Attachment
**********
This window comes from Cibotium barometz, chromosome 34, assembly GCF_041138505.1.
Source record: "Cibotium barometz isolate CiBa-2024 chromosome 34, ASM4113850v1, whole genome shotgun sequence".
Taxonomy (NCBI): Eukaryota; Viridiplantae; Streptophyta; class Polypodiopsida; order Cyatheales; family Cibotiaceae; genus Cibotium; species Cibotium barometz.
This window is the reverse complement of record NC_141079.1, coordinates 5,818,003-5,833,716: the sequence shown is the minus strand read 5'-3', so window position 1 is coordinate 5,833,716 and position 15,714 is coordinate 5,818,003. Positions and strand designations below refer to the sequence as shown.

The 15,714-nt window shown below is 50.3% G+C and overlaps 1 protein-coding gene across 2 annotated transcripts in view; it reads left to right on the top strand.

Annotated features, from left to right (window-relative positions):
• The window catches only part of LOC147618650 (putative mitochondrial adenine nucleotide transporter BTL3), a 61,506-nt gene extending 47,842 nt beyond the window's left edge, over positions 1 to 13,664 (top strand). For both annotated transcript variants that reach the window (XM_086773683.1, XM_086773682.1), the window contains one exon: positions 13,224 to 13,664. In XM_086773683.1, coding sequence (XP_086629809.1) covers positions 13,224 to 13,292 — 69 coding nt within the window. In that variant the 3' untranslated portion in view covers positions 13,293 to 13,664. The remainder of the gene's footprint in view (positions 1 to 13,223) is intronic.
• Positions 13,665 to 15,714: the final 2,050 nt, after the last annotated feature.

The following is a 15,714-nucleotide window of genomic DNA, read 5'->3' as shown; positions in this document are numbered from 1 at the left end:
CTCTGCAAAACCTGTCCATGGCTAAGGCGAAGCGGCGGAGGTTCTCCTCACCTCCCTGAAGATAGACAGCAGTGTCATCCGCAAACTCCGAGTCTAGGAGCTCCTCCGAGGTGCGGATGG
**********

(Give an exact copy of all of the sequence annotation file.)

This window comes from Cibotium barometz, chromosome 34, assembly GCF_041138505.1.
Source record: "Cibotium barometz isolate CiBa-2024 chromosome 34, ASM4113850v1, whole genome shotgun sequence".
Taxonomy (NCBI): Eukaryota; Viridiplantae; Streptophyta; class Polypodiopsida; order Cyatheales; family Cibotiaceae; genus Cibotium; species Cibotium barometz.
This window is the reverse complement of record NC_141079.1, coordinates 5,818,003-5,833,716: the sequence shown is the minus strand read 5'-3', so window position 1 is coordinate 5,833,716 and position 15,714 is coordinate 5,818,003. Positions and strand designations below refer to the sequence as shown.

The 15,714-nt window shown below is 50.3% G+C and overlaps 1 protein-coding gene across 2 annotated transcripts in view; it reads left to right on the top strand.

Annotated features, from left to right (window-relative positions):
• The window catches only part of LOC147618650 (putative mitochondrial adenine nucleotide transporter BTL3), a 61,506-nt gene extending 47,842 nt beyond the window's left edge, over positions 1 to 13,664 (top strand). For both annotated transcript variants that reach the window (XM_086773683.1, XM_086773682.1), the window contains one exon: positions 13,224 to 13,664. In XM_086773683.1, coding sequence (XP_086629809.1) covers positions 13,224 to 13,292 — 69 coding nt within the window. In that variant the 3' untranslated portion in view covers positions 13,293 to 13,664. The remainder of the gene's footprint in view (positions 1 to 13,223) is intronic.
• Positions 13,665 to 15,714: the final 2,050 nt, after the last annotated feature.

The following is a 15,714-nucleotide window of genomic DNA, read 5'->3' as shown; positions in this document are numbered from 1 at the left end:
CTCTGCAAAACCTGTCCATGGCTAAGGCGAAGCGGCGGAGGTTCTCCTCACCTCCCTGAAGATAGACAGCAGTGTCATCCGCAAACTCCGAGTCTAGGAGCTCCTCCGAGGTGCGGATGG